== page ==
Redefining High School Success- Alberta School Trustees Get it Right

November 17, 2014 Stephen Murgatroyd
School Boards across Alberta have made it clear that they want change. Their first ask, by means of a resolution passed by the Alberta School Boards Association,  is for a change in the weighting of the High School Diploma exam so that teacher assessments count for 70% of the exam with the “standard” Provincial component being just 30%. Right now, it is 50%.


For some time, teacher assessments from Alberta schools have been used by a great many universities and colleges across Canada as the basis for offers of admission. This reflects the growing recognition that teacher assessments are far more reflective of what students know and can do than many standardized, high stakes tests. It also reflects the recognition of teachers as professionals.


Changing the weighting without changing the nature of the exam itself makes little sense. The next step in this conversation is to imagine a different way of formal assessment through the Provincial examination component. When was the last time you saw a multiple choice test truly assess knowledge, understanding, skills and abilities? Would you graduate a doctor who had completed a multiple choice test rather than being examined for their real-life skills, knowledge and understanding? Why would we do this for the equally important high school graduate?


All of this is a small, but important step, assuming that Minister Dirks agrees with the School Boards. Next we need a conversation about the assessment of the non-academic but equally important learning that students in higher schools have experienced. Their creativity, resilience, compassion, persistence, emotional intelligence are s important to their development, employability and long-term contribution to society as their academic results.


What is perhaps most interesting about this strong position from the School Boards is that they are directly engaged in the question: what should become of our schools and how do we rebuild trust in our teachers ? After the debacle of Jeff Johnson’s tenure as Minister of Education – the first Minister in the history of Alberta education to receive a vote of no confidence from the profession – the school boards seem to be reclaiming their role as stewards of their schools and shapers of educational policy.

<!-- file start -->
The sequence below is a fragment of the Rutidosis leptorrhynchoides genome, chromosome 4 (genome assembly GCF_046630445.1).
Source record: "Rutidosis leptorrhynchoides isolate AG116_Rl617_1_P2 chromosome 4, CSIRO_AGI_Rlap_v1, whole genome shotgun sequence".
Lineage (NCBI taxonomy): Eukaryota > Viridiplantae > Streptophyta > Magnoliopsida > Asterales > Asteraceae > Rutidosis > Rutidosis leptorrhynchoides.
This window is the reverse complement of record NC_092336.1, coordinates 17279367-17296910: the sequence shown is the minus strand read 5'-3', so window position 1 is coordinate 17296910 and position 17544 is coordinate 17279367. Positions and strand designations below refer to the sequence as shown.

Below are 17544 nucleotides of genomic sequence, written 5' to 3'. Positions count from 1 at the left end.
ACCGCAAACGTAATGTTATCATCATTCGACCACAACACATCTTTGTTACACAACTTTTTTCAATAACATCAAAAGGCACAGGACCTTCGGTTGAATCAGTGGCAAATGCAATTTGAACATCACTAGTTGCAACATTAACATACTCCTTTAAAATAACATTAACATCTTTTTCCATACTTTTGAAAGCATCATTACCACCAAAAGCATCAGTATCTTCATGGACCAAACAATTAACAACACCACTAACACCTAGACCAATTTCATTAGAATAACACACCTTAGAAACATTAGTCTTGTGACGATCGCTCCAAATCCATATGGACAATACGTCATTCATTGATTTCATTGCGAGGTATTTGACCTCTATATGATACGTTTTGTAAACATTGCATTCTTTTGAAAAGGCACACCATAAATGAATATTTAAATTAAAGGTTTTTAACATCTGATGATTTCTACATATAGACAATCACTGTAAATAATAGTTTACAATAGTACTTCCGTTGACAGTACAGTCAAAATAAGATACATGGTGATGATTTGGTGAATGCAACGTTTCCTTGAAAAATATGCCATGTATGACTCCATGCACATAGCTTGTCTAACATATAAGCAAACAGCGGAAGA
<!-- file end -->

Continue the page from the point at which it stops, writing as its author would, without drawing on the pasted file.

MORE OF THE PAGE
This is a start of a longer, deeper conversation about public assurance and assessment. We have a choice to make between what might be thought of as a spider or a starfish approach to this issue. The spider approach sees schools trapped in a web of accountability set by a government agency (often in partnership with private interests, as is the case with Alberta’s decision to make extensive use of a student engagement instrument) so that schools report up and are eaten up by the reporting of their work. In contrast, the starfish approach sees schools and school districts as responsible for their own forms of public assurance, which best reflects local conditions, local resources and school development plans. Rather than reporting up, assurance becomes a focal point for innovation, improvement and change. Spiders webs are what we have, starfish is what we need to become.


The Government should pay attention – decisions made nearer to the student and by those with the responsibility for the schools in their jurisdictions are likely to better reflect reality than decisions made by one of the 650+ people working in the Ministry. Decisions about public assurance, assessment and accountability need to reflect not just the outputs of a school, but the social circumstances in which the school operates, its own adaptive processes and capacities and its outcomes. Rich assurance versus standardized accounting is what we need to ensure that Alberta’s education system remains one of the best in the world.


A teacher asked me recently why it was that teachers were being encouraged to individualize learning, to be responsive and imaginative teachers with highly engaged learners but were subject to standardized testing? It is as if the government is saying “lets be flexible, creative and responsive, but not so much!”



The Alberta School Boards are suggesting we recognize the professionalism and responsibility of teachers. So we should. We should also encourage innovation, imagination and creativity not just in how we teach and how students learn, but how we account for that learning. The changing of the weighting of the Diploma examination is a small step towards a more engaged school system.

Written by Stephen Murgatroyd - contact stephen.murgatroyd@shaw.ca for permissions.
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